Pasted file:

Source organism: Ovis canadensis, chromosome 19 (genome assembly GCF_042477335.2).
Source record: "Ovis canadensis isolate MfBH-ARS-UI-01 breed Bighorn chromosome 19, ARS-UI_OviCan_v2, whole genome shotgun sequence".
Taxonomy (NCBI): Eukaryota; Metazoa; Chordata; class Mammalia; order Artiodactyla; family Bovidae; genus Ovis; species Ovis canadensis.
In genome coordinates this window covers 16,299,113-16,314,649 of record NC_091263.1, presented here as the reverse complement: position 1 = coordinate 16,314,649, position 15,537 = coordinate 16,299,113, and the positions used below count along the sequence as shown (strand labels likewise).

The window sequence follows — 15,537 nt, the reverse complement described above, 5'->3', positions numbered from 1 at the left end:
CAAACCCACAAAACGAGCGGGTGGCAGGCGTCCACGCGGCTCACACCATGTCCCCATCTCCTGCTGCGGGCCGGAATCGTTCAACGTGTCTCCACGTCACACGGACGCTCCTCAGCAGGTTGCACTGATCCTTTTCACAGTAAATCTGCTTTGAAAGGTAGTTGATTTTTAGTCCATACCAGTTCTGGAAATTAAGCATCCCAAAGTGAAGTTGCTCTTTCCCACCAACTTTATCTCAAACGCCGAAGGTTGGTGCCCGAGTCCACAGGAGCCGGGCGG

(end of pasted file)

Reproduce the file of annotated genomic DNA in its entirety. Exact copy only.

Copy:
Source organism: Ovis canadensis, chromosome 19 (genome assembly GCF_042477335.2).
Source record: "Ovis canadensis isolate MfBH-ARS-UI-01 breed Bighorn chromosome 19, ARS-UI_OviCan_v2, whole genome shotgun sequence".
Taxonomy (NCBI): Eukaryota; Metazoa; Chordata; class Mammalia; order Artiodactyla; family Bovidae; genus Ovis; species Ovis canadensis.
In genome coordinates this window covers 16,299,113-16,314,649 of record NC_091263.1, presented here as the reverse complement: position 1 = coordinate 16,314,649, position 15,537 = coordinate 16,299,113, and the positions used below count along the sequence as shown (strand labels likewise).

The window sequence follows — 15,537 nt, the reverse complement described above, 5'->3', positions numbered from 1 at the left end:
CAAACCCACAAAACGAGCGGGTGGCAGGCGTCCACGCGGCTCACACCATGTCCCCATCTCCTGCTGCGGGCCGGAATCGTTCAACGTGTCTCCACGTCACACGGACGCTCCTCAGCAGGTTGCACTGATCCTTTTCACAGTAAATCTGCTTTGAAAGGTAGTTGATTTTTAGTCCATACCAGTTCTGGAAATTAAGCATCCCAAAGTGAAGTTGCTCTTTCCCACCAACTTTATCTCAAACGCCGAAGGTTGGTGCCCGAGTCCACAGGAGCCGGGCGG